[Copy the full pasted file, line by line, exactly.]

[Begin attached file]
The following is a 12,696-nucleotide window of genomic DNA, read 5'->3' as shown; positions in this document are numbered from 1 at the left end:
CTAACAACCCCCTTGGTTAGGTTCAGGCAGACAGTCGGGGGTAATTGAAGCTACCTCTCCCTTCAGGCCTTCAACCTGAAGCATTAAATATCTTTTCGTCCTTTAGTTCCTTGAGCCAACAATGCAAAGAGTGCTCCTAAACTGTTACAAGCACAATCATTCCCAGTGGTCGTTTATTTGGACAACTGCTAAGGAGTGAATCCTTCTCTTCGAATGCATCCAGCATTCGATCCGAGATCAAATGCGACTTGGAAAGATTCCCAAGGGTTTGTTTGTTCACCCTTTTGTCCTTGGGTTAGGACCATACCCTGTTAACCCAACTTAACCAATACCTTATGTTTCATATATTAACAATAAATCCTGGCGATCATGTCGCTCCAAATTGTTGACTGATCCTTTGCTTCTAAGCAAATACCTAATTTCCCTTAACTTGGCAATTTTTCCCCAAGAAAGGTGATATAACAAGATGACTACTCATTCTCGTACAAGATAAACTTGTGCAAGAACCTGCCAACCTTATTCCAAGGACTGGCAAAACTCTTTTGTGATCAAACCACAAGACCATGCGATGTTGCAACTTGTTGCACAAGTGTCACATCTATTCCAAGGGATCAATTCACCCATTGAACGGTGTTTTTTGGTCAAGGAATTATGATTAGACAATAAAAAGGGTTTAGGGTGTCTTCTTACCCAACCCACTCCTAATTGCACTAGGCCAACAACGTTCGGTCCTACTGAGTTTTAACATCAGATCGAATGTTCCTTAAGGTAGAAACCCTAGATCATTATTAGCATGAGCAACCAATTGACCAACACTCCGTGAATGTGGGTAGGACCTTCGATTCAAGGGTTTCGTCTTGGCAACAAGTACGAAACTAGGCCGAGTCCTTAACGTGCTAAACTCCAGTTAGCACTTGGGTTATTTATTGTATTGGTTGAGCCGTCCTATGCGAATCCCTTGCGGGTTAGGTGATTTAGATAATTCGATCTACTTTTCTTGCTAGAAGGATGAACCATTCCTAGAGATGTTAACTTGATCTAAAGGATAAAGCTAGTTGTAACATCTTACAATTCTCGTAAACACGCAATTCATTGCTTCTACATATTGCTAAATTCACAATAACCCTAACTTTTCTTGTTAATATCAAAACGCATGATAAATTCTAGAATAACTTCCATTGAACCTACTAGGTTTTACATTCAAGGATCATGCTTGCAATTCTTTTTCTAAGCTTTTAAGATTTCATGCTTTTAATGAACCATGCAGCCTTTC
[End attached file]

The following is a 12,696-nucleotide window of genomic DNA, read 5'->3' as shown; positions in this document are numbered from 1 at the left end:
CTAACAACCCCCTTGGTTAGGTTCAGGCAGACAGTCGGGGGTAATTGAAGCTACCTCTCCCTTCAGGCCTTCAACCTGAAGCATTAAATATCTTTTCGTCCTTTAGTTCCTTGAGCCAACAATGCAAAGAGTGCTCCTAAACTGTTACAAGCACAATCATTCCCAGTGGTCGTTTATTTGGACAACTGCTAAGGAGTGAATCCTTCTCTTCGAATGCATCCAGCATTCGATCCGAGATCAAATGCGACTTGGAAAGATTCCCAAGGGTTTGTTTGTTCACCCTTTTGTCCTTGGGTTAGGACCATACCCTGTTAACCCAACTTAACCAATACCTTATGTTTCATATATTAACAATAAATCCTGGCGATCATGTCGCTCCAAATTGTTGACTGATCCTTTGCTTCTAAGCAAATACCTAATTTCCCTTAACTTGGCAATTTTTCCCCAAGAAAGGTGATATAACAAGATGACTACTCATTCTCGTACAAGATAAACTTGTGCAAGAACCTGCCAACCTTATTCCAAGGACTGGCAAAACTCTTTTGTGATCAAACCACAAGACCATGCGATGTTGCAACTTGTTGCACAAGTGTCACATCTATTCCAAGGGATCAATTCACCCATTGAACGGTGTTTTTTGGTCAAGGAATTATGATTAGACAATAAAAAGGGTTTAGGGTGTCTTCTTACCCAACCCACTCCTAATTGCACTAGGCCAACAACGTTCGGTCCTACTGAGTTTTAACATCAGATCGAATGTTCCTTAAGGTAGAAACCCTAGATCATTATTAGCATGAGCAACCAATTGACCAACACTCCGTGAATGTGGGTAGGACCTTCGATTCAAGGGTTTCGTCTTGGCAACAAGTACGAAACTAGGCCGAGTCCTTAACGTGCTAAACTCCAGTTAGCACTTGGGTTATTTATTGTATTGGTTGAGCCGTCCTATGCGAATCCCTTGCGGGTTAGGTGATTTAGATAATTCGATCTACTTTTCTTGCTAGAAGGATGAACCATTCCTAGAGATGTTAACTTGATCTAAAGGATAAAGCTAGTTGTAACATCTTACAATTCTCGTAAACACGCAATTCATTGCTTCTACATATTGCTAAATTCACAATAACCCTAACTTTTCTTGTTAATATCAAAACGCATGATAAATTCTAGAATAACTTCCATTGAACCTACTAGGTTTTACATTCAAGGATCATGCTTGCAATTCTTTTTCTAAGCTTTTAAGATTTCATGCTTTTAATGAACCATGCAGCCTTTC